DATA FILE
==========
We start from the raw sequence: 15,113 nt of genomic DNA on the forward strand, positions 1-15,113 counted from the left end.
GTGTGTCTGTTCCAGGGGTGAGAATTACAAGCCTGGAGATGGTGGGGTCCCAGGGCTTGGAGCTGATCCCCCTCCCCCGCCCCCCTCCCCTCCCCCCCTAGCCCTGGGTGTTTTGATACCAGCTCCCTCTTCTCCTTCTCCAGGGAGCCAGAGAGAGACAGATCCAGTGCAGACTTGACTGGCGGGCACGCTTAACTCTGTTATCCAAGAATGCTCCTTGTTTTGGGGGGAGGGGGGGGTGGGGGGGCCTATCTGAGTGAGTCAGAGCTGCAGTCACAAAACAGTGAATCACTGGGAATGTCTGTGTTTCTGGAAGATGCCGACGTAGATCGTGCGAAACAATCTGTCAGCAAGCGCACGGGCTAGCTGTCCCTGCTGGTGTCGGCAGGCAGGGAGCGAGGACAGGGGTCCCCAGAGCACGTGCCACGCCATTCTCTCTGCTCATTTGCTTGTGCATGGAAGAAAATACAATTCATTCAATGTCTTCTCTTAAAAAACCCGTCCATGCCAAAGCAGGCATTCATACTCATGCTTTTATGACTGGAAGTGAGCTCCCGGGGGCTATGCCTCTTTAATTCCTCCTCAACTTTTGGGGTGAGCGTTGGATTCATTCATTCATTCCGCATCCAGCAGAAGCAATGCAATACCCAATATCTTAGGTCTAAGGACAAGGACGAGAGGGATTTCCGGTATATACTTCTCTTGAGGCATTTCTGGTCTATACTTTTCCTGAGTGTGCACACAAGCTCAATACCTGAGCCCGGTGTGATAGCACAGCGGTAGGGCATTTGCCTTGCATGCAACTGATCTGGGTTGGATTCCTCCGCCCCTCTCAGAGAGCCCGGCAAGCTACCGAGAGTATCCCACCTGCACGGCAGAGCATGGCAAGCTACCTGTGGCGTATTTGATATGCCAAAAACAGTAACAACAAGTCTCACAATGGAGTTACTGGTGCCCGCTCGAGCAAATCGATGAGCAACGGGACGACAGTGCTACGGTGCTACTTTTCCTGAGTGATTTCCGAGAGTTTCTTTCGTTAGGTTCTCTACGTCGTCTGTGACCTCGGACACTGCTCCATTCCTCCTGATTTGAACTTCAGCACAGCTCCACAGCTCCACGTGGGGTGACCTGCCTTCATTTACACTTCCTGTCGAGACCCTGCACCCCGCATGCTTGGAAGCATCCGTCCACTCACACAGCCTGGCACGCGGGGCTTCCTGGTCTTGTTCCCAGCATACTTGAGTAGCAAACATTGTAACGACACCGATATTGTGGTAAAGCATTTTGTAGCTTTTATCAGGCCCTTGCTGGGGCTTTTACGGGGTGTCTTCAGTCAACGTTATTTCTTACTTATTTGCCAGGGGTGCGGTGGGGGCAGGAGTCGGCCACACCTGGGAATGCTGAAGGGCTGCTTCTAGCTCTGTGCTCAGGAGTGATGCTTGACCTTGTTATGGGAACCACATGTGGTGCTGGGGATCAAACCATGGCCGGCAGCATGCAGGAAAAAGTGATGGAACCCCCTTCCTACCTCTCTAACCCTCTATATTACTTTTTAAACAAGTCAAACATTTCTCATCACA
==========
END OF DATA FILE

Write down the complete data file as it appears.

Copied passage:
We start from the raw sequence: 15,113 nt of genomic DNA on the forward strand, positions 1-15,113 counted from the left end.
GTGTGTCTGTTCCAGGGGTGAGAATTACAAGCCTGGAGATGGTGGGGTCCCAGGGCTTGGAGCTGATCCCCCTCCCCCGCCCCCCTCCCCTCCCCCCCTAGCCCTGGGTGTTTTGATACCAGCTCCCTCTTCTCCTTCTCCAGGGAGCCAGAGAGAGACAGATCCAGTGCAGACTTGACTGGCGGGCACGCTTAACTCTGTTATCCAAGAATGCTCCTTGTTTTGGGGGGAGGGGGGGGTGGGGGGGCCTATCTGAGTGAGTCAGAGCTGCAGTCACAAAACAGTGAATCACTGGGAATGTCTGTGTTTCTGGAAGATGCCGACGTAGATCGTGCGAAACAATCTGTCAGCAAGCGCACGGGCTAGCTGTCCCTGCTGGTGTCGGCAGGCAGGGAGCGAGGACAGGGGTCCCCAGAGCACGTGCCACGCCATTCTCTCTGCTCATTTGCTTGTGCATGGAAGAAAATACAATTCATTCAATGTCTTCTCTTAAAAAACCCGTCCATGCCAAAGCAGGCATTCATACTCATGCTTTTATGACTGGAAGTGAGCTCCCGGGGGCTATGCCTCTTTAATTCCTCCTCAACTTTTGGGGTGAGCGTTGGATTCATTCATTCATTCCGCATCCAGCAGAAGCAATGCAATACCCAATATCTTAGGTCTAAGGACAAGGACGAGAGGGATTTCCGGTATATACTTCTCTTGAGGCATTTCTGGTCTATACTTTTCCTGAGTGTGCACACAAGCTCAATACCTGAGCCCGGTGTGATAGCACAGCGGTAGGGCATTTGCCTTGCATGCAACTGATCTGGGTTGGATTCCTCCGCCCCTCTCAGAGAGCCCGGCAAGCTACCGAGAGTATCCCACCTGCACGGCAGAGCATGGCAAGCTACCTGTGGCGTATTTGATATGCCAAAAACAGTAACAACAAGTCTCACAATGGAGTTACTGGTGCCCGCTCGAGCAAATCGATGAGCAACGGGACGACAGTGCTACGGTGCTACTTTTCCTGAGTGATTTCCGAGAGTTTCTTTCGTTAGGTTCTCTACGTCGTCTGTGACCTCGGACACTGCTCCATTCCTCCTGATTTGAACTTCAGCACAGCTCCACAGCTCCACGTGGGGTGACCTGCCTTCATTTACACTTCCTGTCGAGACCCTGCACCCCGCATGCTTGGAAGCATCCGTCCACTCACACAGCCTGGCACGCGGGGCTTCCTGGTCTTGTTCCCAGCATACTTGAGTAGCAAACATTGTAACGACACCGATATTGTGGTAAAGCATTTTGTAGCTTTTATCAGGCCCTTGCTGGGGCTTTTACGGGGTGTCTTCAGTCAACGTTATTTCTTACTTATTTGCCAGGGGTGCGGTGGGGGCAGGAGTCGGCCACACCTGGGAATGCTGAAGGGCTGCTTCTAGCTCTGTGCTCAGGAGTGATGCTTGACCTTGTTATGGGAACCACATGTGGTGCTGGGGATCAAACCATGGCCGGCAGCATGCAGGAAAAAGTGATGGAACCCCCTTCCTACCTCTCTAACCCTCTATATTACTTTTTAAACAAGTCAAACATTTCTCATCACA